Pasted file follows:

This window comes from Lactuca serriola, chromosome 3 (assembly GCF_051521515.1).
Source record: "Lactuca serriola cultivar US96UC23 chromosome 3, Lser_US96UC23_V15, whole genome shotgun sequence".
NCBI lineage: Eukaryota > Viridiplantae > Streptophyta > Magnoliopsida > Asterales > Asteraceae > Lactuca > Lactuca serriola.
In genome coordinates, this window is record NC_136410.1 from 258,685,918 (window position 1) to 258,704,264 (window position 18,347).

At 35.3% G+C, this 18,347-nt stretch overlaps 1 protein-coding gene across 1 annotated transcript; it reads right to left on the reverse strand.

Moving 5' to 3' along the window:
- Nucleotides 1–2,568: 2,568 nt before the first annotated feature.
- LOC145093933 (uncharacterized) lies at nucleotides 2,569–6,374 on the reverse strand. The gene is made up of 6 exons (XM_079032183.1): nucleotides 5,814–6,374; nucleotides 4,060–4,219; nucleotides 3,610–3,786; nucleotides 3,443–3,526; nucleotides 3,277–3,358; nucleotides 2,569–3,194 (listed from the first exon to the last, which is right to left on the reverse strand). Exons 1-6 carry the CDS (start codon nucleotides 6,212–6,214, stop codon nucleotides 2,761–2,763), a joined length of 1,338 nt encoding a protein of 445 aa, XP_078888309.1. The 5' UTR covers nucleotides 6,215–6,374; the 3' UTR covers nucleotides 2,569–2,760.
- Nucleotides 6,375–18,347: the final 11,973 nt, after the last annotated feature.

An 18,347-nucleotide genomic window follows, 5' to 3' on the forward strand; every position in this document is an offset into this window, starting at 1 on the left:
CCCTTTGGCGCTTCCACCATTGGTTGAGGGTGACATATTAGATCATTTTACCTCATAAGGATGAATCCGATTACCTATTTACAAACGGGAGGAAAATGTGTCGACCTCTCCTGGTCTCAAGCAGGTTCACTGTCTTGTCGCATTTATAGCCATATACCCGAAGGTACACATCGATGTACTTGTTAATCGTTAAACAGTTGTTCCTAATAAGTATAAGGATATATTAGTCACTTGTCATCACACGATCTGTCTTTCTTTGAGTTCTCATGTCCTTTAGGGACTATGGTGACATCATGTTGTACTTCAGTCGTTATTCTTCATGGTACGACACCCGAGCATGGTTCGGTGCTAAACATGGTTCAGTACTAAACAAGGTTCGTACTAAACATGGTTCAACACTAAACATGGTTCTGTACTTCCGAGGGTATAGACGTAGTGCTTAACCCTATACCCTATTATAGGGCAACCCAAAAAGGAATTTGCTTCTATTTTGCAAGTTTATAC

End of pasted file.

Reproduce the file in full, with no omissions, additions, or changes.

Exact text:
This window comes from Lactuca serriola, chromosome 3 (assembly GCF_051521515.1).
Source record: "Lactuca serriola cultivar US96UC23 chromosome 3, Lser_US96UC23_V15, whole genome shotgun sequence".
NCBI lineage: Eukaryota > Viridiplantae > Streptophyta > Magnoliopsida > Asterales > Asteraceae > Lactuca > Lactuca serriola.
In genome coordinates, this window is record NC_136410.1 from 258,685,918 (window position 1) to 258,704,264 (window position 18,347).

At 35.3% G+C, this 18,347-nt stretch overlaps 1 protein-coding gene across 1 annotated transcript; it reads right to left on the reverse strand.

Moving 5' to 3' along the window:
- Nucleotides 1–2,568: 2,568 nt before the first annotated feature.
- LOC145093933 (uncharacterized) lies at nucleotides 2,569–6,374 on the reverse strand. The gene is made up of 6 exons (XM_079032183.1): nucleotides 5,814–6,374; nucleotides 4,060–4,219; nucleotides 3,610–3,786; nucleotides 3,443–3,526; nucleotides 3,277–3,358; nucleotides 2,569–3,194 (listed from the first exon to the last, which is right to left on the reverse strand). Exons 1-6 carry the CDS (start codon nucleotides 6,212–6,214, stop codon nucleotides 2,761–2,763), a joined length of 1,338 nt encoding a protein of 445 aa, XP_078888309.1. The 5' UTR covers nucleotides 6,215–6,374; the 3' UTR covers nucleotides 2,569–2,760.
- Nucleotides 6,375–18,347: the final 11,973 nt, after the last annotated feature.

An 18,347-nucleotide genomic window follows, 5' to 3' on the forward strand; every position in this document is an offset into this window, starting at 1 on the left:
CCCTTTGGCGCTTCCACCATTGGTTGAGGGTGACATATTAGATCATTTTACCTCATAAGGATGAATCCGATTACCTATTTACAAACGGGAGGAAAATGTGTCGACCTCTCCTGGTCTCAAGCAGGTTCACTGTCTTGTCGCATTTATAGCCATATACCCGAAGGTACACATCGATGTACTTGTTAATCGTTAAACAGTTGTTCCTAATAAGTATAAGGATATATTAGTCACTTGTCATCACACGATCTGTCTTTCTTTGAGTTCTCATGTCCTTTAGGGACTATGGTGACATCATGTTGTACTTCAGTCGTTATTCTTCATGGTACGACACCCGAGCATGGTTCGGTGCTAAACATGGTTCAGTACTAAACAAGGTTCGTACTAAACATGGTTCAACACTAAACATGGTTCTGTACTTCCGAGGGTATAGACGTAGTGCTTAACCCTATACCCTATTATAGGGCAACCCAAAAAGGAATTTGCTTCTATTTTGCAAGTTTATAC